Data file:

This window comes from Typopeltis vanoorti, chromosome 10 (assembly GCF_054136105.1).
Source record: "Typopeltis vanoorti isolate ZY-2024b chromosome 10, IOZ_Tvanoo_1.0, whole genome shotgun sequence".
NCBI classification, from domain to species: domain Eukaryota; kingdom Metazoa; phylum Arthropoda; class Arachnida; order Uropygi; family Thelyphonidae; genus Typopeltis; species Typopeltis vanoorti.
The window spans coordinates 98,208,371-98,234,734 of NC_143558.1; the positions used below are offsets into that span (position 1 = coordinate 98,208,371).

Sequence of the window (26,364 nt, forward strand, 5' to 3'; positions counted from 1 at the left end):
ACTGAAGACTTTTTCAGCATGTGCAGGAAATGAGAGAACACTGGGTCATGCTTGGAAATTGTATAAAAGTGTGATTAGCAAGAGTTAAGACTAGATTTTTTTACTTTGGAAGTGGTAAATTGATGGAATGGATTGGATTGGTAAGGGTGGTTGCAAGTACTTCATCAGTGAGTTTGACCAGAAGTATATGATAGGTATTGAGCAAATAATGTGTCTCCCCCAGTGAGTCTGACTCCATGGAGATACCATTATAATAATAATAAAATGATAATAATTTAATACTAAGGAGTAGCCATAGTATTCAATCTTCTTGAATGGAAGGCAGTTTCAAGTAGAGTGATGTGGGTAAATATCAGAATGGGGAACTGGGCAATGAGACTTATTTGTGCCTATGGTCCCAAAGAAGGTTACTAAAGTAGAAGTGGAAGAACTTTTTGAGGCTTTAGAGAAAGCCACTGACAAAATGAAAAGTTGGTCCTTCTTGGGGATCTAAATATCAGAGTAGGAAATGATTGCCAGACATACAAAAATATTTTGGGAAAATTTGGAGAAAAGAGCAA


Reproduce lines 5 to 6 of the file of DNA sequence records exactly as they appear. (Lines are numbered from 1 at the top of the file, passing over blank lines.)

Sequence of the window (26,364 nt, forward strand, 5' to 3'; positions counted from 1 at the left end):
ACTGAAGACTTTTTCAGCATGTGCAGGAAATGAGAGAACACTGGGTCATGCTTGGAAATTGTATAAAAGTGTGATTAGCAAGAGTTAAGACTAGATTTTTTTACTTTGGAAGTGGTAAATTGATGGAATGGATTGGATTGGTAAGGGTGGTTGCAAGTACTTCATCAGTGAGTTTGACCAGAAGTATATGATAGGTATTGAGCAAATAATGTGTCTCCCCCAGTGAGTCTGACTCCATGGAGATACCATTATAATAATAATAAAATGATAATAATTTAATACTAAGGAGTAGCCATAGTATTCAATCTTCTTGAATGGAAGGCAGTTTCAAGTAGAGTGATGTGGGTAAATATCAGAATGGGGAACTGGGCAATGAGACTTATTTGTGCCTATGGTCCCAAAGAAGGTTACTAAAGTAGAAGTGGAAGAACTTTTTGAGGCTTTAGAGAAAGCCACTGACAAAATGAAAAGTTGGTCCTTCTTGGGGATCTAAATATCAGAGTAGGAAATGATTGCCAGACATACAAAAATATTTTGGGAAAATTTGGAGAAAAGAGCAA